Re: Show me the money - (was Subjects as Literals)

On Jul 1, 2010, at 11:16 AM, Reto Bachmann-Gmuer wrote:

> On Thu, Jul 1, 2010 at 5:46 PM, Henry Story <>  
> wrote:
>>> I have loads and loads of code, both open source and commercial  
>>> that assumes throughout that a node in a subject position is not a  
>>> literal, and a node in a predicate position is a URI node.
>> but is that really correct? Because bnodes can be names for  
>> literals, and so you really do have
>> literals in subject positions.... No?
> BNodes and UriRefs can be used in place of and be the same resource as
> a literal. The abstract syntax forces literal in object position, but
> with semantic extensions (owl:sameAs) you can express the same as you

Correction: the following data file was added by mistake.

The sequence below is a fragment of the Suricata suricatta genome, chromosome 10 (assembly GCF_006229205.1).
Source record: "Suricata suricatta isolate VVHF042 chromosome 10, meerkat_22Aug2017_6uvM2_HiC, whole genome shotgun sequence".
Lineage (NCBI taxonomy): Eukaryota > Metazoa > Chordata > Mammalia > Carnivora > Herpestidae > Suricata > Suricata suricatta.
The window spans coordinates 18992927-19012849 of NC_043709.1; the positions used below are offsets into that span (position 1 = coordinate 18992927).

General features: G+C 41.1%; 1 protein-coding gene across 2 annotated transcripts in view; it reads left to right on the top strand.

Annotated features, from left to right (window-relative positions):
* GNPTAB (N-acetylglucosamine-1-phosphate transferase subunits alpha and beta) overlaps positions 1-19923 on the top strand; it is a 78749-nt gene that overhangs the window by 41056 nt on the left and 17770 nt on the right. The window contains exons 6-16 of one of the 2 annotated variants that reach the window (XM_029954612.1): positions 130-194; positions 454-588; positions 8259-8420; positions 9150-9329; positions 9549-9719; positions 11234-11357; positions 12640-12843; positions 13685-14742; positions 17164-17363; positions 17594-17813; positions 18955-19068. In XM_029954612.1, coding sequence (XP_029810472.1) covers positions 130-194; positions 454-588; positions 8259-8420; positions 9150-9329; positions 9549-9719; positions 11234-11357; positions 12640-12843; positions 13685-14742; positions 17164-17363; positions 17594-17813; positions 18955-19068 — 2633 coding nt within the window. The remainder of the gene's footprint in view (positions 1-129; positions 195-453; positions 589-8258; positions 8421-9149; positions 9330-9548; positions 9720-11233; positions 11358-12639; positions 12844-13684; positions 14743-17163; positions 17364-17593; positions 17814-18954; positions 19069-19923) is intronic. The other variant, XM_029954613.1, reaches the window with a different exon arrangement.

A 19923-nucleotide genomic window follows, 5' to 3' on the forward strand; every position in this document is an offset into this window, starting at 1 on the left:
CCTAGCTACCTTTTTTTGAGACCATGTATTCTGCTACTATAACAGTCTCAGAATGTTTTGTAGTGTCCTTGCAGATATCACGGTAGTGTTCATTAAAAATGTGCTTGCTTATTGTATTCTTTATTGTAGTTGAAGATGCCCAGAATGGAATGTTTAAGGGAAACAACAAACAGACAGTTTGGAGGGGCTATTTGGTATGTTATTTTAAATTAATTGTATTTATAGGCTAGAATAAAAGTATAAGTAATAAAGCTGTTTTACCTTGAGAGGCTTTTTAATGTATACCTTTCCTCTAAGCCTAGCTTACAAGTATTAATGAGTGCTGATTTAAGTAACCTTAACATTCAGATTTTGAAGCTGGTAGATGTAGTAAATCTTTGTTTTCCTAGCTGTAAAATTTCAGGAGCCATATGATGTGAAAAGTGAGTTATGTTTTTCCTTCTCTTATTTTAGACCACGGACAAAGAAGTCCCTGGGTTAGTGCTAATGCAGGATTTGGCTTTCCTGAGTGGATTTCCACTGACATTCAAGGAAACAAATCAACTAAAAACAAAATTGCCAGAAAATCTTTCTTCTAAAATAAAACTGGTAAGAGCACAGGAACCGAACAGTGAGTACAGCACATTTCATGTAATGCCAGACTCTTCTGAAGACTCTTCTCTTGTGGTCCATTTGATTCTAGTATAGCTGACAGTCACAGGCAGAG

> could having Literals in subject position.
>>> Of course, the "correct" thing to do is to allow all three node  
>>> types in all three positions.
> While allowing Literal as subjects would cause cost of adapting
> existing code, allowing bnode as predicates i think would make many
> algorithms computationally more expensive.

That is true, it might indeed.

> I don't see how a literal
> could be a property (we could syntactical allow it, but wouldn't every
> use of this feature be a contradiction?)

Well, actually, no. I agree this *seems* unintuitive, but in another  
context we found a solid use for it in Common Logic applications. In  
the IKRIS project, funded by IARPA, we had to make a collection of  
disparate logic-based systems interoperate. This required, among other  
things, a syntactic device to keep track of how names changed their  
meanings between different contexts of use. The elegant (and  
effective) way to do this was to treat a character string as being a  
function from contexts to referents. For details, see the discussion  
of 'captured names' (slide 17++)  in 
  .  For a more general polemic in this whole topic of what 'makes  
sense', see 
, slides 13 to the end.


> Cheers,
> reto

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Received on Friday, 2 July 2010 04:06:56 UTC